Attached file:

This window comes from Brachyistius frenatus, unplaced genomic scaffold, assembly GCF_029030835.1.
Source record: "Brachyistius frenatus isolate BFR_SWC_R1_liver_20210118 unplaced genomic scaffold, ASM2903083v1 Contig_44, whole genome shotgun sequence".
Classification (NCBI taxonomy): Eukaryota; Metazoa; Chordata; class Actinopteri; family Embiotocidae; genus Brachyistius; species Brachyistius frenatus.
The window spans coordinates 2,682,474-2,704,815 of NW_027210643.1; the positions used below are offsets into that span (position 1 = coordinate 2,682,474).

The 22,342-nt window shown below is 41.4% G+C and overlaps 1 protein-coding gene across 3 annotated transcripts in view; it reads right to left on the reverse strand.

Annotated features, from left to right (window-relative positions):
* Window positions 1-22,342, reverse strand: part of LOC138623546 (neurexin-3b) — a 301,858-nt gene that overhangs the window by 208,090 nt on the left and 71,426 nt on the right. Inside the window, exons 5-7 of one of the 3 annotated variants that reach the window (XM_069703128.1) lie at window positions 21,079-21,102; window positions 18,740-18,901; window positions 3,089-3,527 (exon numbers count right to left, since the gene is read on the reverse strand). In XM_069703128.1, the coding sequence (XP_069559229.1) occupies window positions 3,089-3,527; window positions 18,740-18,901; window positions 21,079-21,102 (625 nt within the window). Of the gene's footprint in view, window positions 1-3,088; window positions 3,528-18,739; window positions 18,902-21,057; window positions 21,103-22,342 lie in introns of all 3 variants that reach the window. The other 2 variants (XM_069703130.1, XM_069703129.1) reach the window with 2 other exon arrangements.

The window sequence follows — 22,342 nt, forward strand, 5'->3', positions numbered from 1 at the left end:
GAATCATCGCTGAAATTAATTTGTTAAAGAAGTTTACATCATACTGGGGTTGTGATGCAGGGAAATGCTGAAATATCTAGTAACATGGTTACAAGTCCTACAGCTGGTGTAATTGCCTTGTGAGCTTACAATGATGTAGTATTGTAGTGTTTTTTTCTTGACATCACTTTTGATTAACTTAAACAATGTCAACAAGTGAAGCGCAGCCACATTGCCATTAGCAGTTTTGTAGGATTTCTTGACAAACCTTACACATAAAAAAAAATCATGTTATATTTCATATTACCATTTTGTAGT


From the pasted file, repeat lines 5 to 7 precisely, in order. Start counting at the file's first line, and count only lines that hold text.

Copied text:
The 22,342-nt window shown below is 41.4% G+C and overlaps 1 protein-coding gene across 3 annotated transcripts in view; it reads right to left on the reverse strand.

Annotated features, from left to right (window-relative positions):
* Window positions 1-22,342, reverse strand: part of LOC138623546 (neurexin-3b) — a 301,858-nt gene that overhangs the window by 208,090 nt on the left and 71,426 nt on the right. Inside the window, exons 5-7 of one of the 3 annotated variants that reach the window (XM_069703128.1) lie at window positions 21,079-21,102; window positions 18,740-18,901; window positions 3,089-3,527 (exon numbers count right to left, since the gene is read on the reverse strand). In XM_069703128.1, the coding sequence (XP_069559229.1) occupies window positions 3,089-3,527; window positions 18,740-18,901; window positions 21,079-21,102 (625 nt within the window). Of the gene's footprint in view, window positions 1-3,088; window positions 3,528-18,739; window positions 18,902-21,057; window positions 21,103-22,342 lie in introns of all 3 variants that reach the window. The other 2 variants (XM_069703130.1, XM_069703129.1) reach the window with 2 other exon arrangements.